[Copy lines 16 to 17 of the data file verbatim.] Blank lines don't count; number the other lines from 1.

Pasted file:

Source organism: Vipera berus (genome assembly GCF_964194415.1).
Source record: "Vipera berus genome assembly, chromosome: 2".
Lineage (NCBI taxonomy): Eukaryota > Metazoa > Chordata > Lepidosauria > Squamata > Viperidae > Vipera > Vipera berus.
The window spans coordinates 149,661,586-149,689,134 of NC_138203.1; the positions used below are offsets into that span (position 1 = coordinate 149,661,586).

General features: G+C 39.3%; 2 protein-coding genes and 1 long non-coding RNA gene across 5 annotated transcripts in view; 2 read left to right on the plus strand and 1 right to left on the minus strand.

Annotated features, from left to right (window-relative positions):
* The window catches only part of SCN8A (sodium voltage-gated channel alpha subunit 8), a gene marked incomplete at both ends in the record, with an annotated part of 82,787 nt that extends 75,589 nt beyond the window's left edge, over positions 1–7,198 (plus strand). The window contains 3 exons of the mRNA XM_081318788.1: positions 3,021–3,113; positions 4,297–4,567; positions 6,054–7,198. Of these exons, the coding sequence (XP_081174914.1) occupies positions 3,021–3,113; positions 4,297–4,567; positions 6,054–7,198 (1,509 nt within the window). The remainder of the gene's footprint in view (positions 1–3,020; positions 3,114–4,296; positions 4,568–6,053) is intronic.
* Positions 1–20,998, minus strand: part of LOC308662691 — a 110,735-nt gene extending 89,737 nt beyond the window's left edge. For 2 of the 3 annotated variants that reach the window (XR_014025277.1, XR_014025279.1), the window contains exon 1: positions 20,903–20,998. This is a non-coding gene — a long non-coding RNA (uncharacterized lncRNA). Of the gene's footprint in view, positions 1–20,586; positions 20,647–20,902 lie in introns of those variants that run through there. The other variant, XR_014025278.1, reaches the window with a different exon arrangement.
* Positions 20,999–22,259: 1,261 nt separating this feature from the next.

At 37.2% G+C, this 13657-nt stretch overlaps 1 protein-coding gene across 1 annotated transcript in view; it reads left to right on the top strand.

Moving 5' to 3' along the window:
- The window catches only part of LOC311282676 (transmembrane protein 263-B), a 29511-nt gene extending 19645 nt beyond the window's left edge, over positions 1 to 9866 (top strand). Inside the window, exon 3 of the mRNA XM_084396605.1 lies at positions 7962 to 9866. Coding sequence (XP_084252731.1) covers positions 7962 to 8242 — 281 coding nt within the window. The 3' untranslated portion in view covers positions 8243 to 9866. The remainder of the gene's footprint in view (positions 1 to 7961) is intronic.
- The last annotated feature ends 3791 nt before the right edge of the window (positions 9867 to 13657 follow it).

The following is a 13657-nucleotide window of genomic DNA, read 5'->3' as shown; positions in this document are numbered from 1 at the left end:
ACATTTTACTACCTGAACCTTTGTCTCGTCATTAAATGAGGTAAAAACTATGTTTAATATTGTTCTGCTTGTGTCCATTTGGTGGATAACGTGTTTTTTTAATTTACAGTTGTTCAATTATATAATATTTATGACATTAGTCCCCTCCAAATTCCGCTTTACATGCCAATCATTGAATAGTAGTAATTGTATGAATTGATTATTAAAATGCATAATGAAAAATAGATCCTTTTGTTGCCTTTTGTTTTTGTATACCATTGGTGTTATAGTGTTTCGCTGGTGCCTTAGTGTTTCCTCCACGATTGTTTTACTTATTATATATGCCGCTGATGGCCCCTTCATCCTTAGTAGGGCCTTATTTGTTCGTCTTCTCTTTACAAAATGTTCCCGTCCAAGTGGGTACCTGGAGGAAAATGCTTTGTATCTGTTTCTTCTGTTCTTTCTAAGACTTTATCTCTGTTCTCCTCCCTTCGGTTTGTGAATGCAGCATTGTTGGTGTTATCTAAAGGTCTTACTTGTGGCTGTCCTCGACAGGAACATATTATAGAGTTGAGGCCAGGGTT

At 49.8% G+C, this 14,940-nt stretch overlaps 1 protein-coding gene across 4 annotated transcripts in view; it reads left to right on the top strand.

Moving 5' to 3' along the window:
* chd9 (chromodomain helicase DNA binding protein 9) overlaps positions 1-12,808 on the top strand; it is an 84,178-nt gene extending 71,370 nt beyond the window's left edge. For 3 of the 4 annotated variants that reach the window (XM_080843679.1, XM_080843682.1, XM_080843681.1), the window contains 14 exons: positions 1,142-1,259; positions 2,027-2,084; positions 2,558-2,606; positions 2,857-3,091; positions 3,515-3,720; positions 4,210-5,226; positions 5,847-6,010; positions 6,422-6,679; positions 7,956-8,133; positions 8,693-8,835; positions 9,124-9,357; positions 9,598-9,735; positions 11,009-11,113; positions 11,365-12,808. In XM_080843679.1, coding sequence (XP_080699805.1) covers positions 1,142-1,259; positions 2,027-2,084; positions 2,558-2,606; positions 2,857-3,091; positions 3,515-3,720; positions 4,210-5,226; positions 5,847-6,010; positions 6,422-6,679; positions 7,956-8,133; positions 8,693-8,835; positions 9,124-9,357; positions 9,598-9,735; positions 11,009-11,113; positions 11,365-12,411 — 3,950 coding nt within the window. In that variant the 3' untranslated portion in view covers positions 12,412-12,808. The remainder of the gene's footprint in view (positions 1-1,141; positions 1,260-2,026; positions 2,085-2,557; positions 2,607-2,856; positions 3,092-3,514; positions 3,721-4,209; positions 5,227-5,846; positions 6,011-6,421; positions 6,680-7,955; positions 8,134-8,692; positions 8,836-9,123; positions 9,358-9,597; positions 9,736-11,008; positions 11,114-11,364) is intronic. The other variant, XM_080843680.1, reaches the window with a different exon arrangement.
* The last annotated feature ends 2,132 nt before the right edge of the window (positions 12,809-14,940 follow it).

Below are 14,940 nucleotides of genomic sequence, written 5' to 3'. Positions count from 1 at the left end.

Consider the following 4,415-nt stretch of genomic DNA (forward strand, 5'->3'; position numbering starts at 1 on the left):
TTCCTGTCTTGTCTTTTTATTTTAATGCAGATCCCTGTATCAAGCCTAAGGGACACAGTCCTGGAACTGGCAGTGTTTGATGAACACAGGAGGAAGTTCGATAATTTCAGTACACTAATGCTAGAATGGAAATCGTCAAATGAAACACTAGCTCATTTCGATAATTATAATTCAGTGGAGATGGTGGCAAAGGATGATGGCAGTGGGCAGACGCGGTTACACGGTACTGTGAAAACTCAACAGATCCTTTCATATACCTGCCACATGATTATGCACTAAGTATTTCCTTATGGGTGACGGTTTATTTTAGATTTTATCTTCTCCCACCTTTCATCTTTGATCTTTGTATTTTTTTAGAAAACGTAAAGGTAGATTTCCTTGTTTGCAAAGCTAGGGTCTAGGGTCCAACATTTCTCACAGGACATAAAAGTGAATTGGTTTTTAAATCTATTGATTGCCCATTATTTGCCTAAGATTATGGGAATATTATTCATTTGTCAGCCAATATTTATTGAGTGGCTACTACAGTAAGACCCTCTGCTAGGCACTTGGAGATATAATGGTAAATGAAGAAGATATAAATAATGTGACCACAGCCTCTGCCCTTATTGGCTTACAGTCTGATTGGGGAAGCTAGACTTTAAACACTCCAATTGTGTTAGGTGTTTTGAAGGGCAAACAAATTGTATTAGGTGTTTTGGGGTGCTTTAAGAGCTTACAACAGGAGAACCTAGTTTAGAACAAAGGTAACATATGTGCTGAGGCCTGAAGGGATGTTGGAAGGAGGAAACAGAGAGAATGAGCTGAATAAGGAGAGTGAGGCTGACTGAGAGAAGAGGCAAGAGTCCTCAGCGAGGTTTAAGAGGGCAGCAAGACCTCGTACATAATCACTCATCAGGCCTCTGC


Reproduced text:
At 49.8% G+C, this 14,940-nt stretch overlaps 1 protein-coding gene across 4 annotated transcripts in view; it reads left to right on the top strand.

Moving 5' to 3' along the window: